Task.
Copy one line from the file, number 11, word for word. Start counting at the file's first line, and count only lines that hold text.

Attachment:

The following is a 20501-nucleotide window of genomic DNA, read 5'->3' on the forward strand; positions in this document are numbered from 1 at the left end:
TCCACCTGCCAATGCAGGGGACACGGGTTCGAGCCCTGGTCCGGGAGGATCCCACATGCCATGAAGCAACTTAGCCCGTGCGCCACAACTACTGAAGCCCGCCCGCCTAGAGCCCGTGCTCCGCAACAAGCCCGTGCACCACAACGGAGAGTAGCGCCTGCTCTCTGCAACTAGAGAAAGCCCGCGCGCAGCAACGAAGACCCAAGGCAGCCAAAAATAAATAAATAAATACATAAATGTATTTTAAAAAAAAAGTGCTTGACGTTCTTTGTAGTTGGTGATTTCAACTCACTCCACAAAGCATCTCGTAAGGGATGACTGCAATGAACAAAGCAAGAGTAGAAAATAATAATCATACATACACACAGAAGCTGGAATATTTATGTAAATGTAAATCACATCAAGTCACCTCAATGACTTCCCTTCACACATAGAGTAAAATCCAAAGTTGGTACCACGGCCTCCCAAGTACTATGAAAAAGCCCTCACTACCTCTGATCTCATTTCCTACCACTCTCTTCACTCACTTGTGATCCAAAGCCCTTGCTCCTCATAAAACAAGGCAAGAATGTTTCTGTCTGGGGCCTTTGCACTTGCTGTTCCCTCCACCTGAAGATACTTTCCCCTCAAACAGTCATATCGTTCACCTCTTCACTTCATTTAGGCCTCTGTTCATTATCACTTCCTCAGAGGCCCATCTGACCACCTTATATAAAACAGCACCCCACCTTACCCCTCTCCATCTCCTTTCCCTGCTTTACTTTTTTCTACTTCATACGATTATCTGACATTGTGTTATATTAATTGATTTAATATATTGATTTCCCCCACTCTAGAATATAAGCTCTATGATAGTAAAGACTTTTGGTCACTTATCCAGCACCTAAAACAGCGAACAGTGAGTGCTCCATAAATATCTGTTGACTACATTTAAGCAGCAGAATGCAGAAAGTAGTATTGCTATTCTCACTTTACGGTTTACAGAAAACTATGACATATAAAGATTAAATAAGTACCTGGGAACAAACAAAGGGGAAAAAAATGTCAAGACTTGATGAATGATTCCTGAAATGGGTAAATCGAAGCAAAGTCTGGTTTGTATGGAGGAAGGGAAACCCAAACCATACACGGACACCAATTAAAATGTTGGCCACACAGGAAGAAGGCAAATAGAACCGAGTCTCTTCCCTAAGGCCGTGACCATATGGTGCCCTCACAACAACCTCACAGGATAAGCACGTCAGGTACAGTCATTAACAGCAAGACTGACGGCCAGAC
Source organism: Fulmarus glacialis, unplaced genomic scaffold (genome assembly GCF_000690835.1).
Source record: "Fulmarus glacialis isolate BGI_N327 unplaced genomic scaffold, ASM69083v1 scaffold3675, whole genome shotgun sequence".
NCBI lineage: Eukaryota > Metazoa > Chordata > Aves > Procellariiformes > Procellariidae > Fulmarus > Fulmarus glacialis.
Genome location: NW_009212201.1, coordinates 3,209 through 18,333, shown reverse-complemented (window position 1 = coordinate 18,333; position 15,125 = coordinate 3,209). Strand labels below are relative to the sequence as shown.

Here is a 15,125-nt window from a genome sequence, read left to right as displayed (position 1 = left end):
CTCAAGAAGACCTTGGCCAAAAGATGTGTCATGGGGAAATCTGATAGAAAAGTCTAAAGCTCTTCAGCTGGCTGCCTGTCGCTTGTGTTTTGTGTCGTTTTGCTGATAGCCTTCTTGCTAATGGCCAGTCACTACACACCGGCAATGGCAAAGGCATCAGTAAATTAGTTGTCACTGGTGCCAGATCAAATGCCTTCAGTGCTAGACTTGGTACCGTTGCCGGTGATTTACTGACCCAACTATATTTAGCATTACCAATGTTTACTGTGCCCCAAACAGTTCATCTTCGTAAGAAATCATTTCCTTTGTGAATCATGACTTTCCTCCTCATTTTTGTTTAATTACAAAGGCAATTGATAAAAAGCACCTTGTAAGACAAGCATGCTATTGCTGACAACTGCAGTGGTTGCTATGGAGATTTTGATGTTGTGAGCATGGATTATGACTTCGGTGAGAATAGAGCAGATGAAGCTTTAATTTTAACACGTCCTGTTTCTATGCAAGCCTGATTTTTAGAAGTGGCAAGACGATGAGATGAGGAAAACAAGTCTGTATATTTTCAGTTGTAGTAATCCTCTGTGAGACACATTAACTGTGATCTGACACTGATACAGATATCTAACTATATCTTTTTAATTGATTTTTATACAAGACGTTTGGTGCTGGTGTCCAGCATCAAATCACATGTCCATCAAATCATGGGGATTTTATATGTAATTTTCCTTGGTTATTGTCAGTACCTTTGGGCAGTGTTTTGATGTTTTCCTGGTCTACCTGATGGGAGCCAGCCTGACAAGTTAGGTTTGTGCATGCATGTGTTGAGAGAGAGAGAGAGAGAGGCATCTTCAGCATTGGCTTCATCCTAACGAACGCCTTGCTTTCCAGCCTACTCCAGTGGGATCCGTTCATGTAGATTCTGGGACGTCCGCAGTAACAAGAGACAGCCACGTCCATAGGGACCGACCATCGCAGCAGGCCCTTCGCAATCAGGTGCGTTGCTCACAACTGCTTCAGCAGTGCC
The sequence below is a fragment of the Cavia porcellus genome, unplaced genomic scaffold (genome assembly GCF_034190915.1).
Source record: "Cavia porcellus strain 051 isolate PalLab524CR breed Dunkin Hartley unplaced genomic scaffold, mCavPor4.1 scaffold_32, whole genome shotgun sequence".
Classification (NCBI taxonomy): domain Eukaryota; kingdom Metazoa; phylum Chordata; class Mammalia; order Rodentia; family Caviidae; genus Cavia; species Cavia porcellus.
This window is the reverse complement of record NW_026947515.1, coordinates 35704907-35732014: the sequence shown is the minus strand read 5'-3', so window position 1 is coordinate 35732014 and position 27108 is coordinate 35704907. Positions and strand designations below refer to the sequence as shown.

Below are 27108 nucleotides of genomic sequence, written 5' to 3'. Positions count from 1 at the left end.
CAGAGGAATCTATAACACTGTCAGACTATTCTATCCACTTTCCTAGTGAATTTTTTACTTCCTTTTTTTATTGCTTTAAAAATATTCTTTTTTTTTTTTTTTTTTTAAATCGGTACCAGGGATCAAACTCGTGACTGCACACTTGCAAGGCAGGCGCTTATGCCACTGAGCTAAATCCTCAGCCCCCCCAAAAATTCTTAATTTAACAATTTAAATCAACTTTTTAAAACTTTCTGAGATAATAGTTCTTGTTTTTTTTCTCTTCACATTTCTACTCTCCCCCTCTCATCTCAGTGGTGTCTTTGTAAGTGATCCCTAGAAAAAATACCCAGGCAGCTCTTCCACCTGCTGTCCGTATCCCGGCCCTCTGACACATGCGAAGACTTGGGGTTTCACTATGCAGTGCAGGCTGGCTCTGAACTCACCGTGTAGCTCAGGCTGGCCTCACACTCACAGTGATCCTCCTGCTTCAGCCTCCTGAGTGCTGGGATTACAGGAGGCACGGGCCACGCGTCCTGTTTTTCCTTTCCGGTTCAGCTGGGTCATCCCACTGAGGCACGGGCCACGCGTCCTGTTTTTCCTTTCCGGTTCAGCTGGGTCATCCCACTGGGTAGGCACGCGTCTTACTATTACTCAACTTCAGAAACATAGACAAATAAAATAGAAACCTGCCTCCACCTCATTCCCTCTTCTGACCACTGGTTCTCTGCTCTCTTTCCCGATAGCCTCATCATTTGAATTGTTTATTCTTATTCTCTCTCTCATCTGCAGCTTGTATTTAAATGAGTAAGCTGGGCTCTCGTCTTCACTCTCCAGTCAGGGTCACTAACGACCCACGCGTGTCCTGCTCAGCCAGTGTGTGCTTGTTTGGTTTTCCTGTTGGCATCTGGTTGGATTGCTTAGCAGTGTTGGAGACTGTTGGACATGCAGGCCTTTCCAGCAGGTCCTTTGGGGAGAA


Classification (NCBI taxonomy): domain Eukaryota; kingdom Metazoa; phylum Chordata; class Mammalia; order Rodentia; family Caviidae; genus Cavia; species Cavia porcellus.